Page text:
As Ed Miliband reflects on his first 100 days as Labour leader, he is likely to recall the dictum that being leader of the opposition is the most difficult job in British politics. Since coming from behind to win the leadership, he has struggled to maintain momentum. A largely hostile response from the media and the urgent demand for an alternative to the government's programme of spending cuts denied him the honeymoon usually granted to new leaders of the political parties.
The New Statesman endorsed Mr Miliband as the leadership candidate most prepared to challenge and break from the orthodoxies of the New Labour period and to reaffirm the party's commitment to creating a less unequal and divided society. But while the point of departure for Mr Miliband and his supporters is clear, the destination is not. He has yet to offer a clear path back to power or a new business model for social democracy. Unlike David Cameron, who became leader of the Conservative Party at a time of political and economic stability, the present leader of the opposition cannot afford to wait for the outcome of a two-year policy review before offering a coherent alternative to the government's plans. The public, which largely opposes the speed and scale of the coalition's cuts but knows little of Mr Miliband, deserves no less.
Labour is correct to reject the government's premature fiscal tightening and to call for a more even ratio between spending cuts and tax rises. But Mr Miliband needs to be more imaginative in his search for alternative sources of revenue. Instead of predictably calling for higher National Insurance and a permanent 50p income tax rate, he should explore ways of taxing unearned income and assets, including property and land, 69 per cent of which is owned by just 0.3 per cent of the population. He would do well to read carefully the speech that Vince Cable delivered at the Liberal Democrats' conference in Liverpool in September.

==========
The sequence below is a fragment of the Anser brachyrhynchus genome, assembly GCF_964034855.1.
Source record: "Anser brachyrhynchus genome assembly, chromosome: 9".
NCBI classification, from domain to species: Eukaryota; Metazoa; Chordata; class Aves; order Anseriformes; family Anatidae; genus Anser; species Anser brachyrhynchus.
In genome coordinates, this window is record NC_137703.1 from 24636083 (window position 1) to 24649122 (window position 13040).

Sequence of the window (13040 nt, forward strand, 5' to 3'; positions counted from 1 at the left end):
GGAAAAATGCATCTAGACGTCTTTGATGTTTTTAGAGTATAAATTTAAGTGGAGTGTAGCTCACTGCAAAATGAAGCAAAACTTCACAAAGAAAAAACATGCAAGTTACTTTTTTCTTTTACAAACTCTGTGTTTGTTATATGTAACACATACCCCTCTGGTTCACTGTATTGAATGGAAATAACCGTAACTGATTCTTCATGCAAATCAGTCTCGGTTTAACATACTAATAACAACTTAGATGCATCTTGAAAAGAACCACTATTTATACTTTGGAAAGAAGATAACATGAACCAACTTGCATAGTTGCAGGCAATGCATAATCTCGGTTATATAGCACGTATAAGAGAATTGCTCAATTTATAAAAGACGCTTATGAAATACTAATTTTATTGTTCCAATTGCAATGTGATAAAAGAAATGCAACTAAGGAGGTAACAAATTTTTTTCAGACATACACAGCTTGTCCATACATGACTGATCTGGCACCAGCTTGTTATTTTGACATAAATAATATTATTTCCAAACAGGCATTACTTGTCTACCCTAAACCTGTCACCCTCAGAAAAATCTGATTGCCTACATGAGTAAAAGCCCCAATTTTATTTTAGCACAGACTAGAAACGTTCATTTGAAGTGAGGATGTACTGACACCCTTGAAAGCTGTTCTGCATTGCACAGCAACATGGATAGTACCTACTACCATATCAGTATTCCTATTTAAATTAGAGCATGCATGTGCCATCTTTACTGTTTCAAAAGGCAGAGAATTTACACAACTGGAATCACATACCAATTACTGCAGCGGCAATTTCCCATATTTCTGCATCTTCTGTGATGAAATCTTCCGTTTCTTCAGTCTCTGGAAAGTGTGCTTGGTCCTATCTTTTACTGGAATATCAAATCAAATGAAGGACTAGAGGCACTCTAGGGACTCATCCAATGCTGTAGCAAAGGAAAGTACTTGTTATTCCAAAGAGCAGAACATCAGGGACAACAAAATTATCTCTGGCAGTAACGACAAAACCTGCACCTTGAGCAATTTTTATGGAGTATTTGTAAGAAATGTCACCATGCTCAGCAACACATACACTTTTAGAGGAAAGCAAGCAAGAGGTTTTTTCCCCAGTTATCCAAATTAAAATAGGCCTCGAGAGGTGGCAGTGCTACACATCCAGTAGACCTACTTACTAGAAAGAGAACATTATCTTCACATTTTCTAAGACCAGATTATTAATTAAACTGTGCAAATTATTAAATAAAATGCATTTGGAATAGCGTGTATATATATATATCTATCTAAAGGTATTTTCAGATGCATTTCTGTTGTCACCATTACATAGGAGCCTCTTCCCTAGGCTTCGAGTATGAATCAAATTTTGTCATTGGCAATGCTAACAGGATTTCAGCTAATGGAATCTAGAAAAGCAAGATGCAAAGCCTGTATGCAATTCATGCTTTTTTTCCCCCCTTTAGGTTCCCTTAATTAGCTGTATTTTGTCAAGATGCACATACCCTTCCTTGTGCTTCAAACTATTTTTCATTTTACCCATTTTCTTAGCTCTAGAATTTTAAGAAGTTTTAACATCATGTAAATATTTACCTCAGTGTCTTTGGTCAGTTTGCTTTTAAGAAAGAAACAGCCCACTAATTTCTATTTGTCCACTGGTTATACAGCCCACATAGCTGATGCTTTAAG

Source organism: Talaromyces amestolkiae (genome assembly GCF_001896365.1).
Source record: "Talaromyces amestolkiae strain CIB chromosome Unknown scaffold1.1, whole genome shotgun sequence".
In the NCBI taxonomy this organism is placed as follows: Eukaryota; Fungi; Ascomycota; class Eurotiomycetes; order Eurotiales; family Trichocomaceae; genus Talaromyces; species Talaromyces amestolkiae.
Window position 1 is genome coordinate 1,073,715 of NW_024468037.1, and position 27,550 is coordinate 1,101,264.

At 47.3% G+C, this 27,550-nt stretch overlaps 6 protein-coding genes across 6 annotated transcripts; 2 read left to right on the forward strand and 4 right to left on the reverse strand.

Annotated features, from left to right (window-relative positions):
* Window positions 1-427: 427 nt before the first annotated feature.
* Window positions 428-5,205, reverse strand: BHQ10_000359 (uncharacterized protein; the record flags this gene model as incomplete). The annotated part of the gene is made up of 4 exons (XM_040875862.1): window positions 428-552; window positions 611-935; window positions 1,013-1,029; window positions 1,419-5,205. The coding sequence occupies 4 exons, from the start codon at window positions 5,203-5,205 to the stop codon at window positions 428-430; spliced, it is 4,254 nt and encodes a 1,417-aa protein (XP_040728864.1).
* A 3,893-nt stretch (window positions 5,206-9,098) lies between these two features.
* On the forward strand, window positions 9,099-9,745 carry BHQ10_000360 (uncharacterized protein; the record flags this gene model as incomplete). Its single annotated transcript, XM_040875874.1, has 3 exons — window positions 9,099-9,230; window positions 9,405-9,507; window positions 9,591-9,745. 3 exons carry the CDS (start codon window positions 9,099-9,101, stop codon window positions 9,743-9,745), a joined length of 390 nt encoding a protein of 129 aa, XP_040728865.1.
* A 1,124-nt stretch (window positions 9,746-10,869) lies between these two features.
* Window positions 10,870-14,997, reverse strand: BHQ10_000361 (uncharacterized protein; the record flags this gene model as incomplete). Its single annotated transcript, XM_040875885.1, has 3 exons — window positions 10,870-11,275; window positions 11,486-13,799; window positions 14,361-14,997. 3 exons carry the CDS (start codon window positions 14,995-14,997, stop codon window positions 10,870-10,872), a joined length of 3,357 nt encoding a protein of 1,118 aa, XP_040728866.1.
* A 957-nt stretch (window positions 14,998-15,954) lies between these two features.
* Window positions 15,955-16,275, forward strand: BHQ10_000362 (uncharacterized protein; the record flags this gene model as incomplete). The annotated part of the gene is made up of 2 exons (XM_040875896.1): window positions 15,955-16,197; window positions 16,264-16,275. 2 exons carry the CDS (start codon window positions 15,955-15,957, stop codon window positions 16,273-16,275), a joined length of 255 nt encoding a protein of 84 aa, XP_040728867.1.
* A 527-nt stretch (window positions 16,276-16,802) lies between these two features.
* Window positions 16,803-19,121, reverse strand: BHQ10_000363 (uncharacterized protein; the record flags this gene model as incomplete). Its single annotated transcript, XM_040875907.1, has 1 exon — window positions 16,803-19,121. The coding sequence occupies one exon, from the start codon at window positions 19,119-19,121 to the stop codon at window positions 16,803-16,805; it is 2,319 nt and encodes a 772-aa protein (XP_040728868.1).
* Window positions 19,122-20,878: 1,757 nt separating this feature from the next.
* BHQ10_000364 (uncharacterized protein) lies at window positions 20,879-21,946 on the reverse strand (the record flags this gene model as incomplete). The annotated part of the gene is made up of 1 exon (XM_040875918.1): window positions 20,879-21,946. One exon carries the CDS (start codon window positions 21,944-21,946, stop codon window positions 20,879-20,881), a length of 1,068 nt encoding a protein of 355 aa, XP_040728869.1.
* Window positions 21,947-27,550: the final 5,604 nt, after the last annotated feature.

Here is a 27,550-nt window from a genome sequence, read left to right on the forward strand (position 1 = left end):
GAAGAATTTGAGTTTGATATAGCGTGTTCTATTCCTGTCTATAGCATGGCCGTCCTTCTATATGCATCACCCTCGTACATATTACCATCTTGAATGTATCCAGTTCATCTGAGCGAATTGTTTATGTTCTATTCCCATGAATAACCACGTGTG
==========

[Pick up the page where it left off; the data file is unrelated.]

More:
And yet there are reasons to be cheerful. Mr Miliband's performances at Prime Minister's Questions have been solid and have boosted morale among Labour MPs, many of whom, after all, did not vote for him. His use of the phrase "the squeezed middle" to describe those too poor to thrive in a market economy, but too rich to rely on state benefits, is resonant and is likely to increase Labour's electoral appeal in the coming months. As Gavin Kelly, chief executive of the Resolution Foundation, points out on page 24, a combination of rising prices, falling wages, higher taxes and lower benefits has imposed the biggest squeeze on living standards in Britain since the 1970s. Mr Miliband's opposition to the wrong-headed VAT increase is good politics and good economics. His approach reflects an awareness that the average British salary is just £26,000. Most people never shared in the spoils of the boom years.
Since he became leader, Labour has consistently led the Conservatives in the opinion polls for the first time since 2007 and has broken through the psychologically important barrier of 40 per cent. His own poor standing - a satisfaction rating of only +1 - is more likely a reflection of public indifference than a sign of outright hostility. The situation should improve as the Labour attack machine - enhanced by the appointment of the former political journalists Tom Baldwin as director of communications and Bob Roberts as head of press - begins to regain some of its old bite. In a shrewd move, Mr Miliband has begun to describe the government as "Tory-led" rather than a "coalition", thus ensuring that Labour concentrates its firepower on Mr Cameron and George Osborne, not Nick Clegg. Meanwhile, he has reached out to disaffected Lib Dems.
Labour, as the only large opposition and the only unambiguously centre-left party, is ideally placed to benefit from hostility to the cuts, but to prove his worth as a potential prime minister Mr Miliband must offer a vision of the kind of society and economy he would wish to create. For too long, he has allowed debate to be conducted on the coalition's terms. It is time to prove that there is a Labour alternative.